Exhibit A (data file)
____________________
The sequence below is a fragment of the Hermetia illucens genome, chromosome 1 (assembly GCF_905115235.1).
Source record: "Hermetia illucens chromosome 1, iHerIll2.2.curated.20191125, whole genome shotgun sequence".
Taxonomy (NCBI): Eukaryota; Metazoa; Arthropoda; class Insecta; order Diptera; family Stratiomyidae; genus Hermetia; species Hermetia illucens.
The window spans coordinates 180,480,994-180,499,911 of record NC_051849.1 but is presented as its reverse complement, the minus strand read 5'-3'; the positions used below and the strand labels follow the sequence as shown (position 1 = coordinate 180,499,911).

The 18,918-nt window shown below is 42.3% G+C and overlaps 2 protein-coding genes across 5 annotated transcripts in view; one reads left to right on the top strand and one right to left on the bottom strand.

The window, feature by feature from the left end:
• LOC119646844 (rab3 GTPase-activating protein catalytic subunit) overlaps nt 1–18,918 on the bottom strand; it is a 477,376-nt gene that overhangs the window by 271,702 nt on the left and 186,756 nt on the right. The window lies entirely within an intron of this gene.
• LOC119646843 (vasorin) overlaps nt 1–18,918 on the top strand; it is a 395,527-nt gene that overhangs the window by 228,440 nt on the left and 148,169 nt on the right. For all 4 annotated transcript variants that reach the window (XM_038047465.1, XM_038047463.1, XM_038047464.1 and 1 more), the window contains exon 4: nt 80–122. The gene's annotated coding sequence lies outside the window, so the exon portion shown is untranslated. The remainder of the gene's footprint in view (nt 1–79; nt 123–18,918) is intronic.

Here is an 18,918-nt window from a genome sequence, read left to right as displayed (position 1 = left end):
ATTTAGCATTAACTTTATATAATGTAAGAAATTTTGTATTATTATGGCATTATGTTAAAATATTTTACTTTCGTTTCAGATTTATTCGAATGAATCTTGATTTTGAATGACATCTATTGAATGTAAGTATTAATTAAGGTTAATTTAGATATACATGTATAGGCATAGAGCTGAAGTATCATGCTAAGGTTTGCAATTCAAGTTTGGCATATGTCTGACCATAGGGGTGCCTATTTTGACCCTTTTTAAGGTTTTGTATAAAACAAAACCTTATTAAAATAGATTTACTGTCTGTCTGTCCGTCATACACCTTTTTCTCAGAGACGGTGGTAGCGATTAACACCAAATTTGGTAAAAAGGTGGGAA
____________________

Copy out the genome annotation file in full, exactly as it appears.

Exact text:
The sequence below is a fragment of the Hermetia illucens genome, chromosome 1 (assembly GCF_905115235.1).
Source record: "Hermetia illucens chromosome 1, iHerIll2.2.curated.20191125, whole genome shotgun sequence".
Taxonomy (NCBI): Eukaryota; Metazoa; Arthropoda; class Insecta; order Diptera; family Stratiomyidae; genus Hermetia; species Hermetia illucens.
The window spans coordinates 180,480,994-180,499,911 of record NC_051849.1 but is presented as its reverse complement, the minus strand read 5'-3'; the positions used below and the strand labels follow the sequence as shown (position 1 = coordinate 180,499,911).

The 18,918-nt window shown below is 42.3% G+C and overlaps 2 protein-coding genes across 5 annotated transcripts in view; one reads left to right on the top strand and one right to left on the bottom strand.

The window, feature by feature from the left end:
• LOC119646844 (rab3 GTPase-activating protein catalytic subunit) overlaps nt 1–18,918 on the bottom strand; it is a 477,376-nt gene that overhangs the window by 271,702 nt on the left and 186,756 nt on the right. The window lies entirely within an intron of this gene.
• LOC119646843 (vasorin) overlaps nt 1–18,918 on the top strand; it is a 395,527-nt gene that overhangs the window by 228,440 nt on the left and 148,169 nt on the right. For all 4 annotated transcript variants that reach the window (XM_038047465.1, XM_038047463.1, XM_038047464.1 and 1 more), the window contains exon 4: nt 80–122. The gene's annotated coding sequence lies outside the window, so the exon portion shown is untranslated. The remainder of the gene's footprint in view (nt 1–79; nt 123–18,918) is intronic.

Here is an 18,918-nt window from a genome sequence, read left to right as displayed (position 1 = left end):
ATTTAGCATTAACTTTATATAATGTAAGAAATTTTGTATTATTATGGCATTATGTTAAAATATTTTACTTTCGTTTCAGATTTATTCGAATGAATCTTGATTTTGAATGACATCTATTGAATGTAAGTATTAATTAAGGTTAATTTAGATATACATGTATAGGCATAGAGCTGAAGTATCATGCTAAGGTTTGCAATTCAAGTTTGGCATATGTCTGACCATAGGGGTGCCTATTTTGACCCTTTTTAAGGTTTTGTATAAAACAAAACCTTATTAAAATAGATTTACTGTCTGTCTGTCCGTCATACACCTTTTTCTCAGAGACGGTGGTAGCGATTAACACCAAATTTGGTAAAAAGGTGGGAA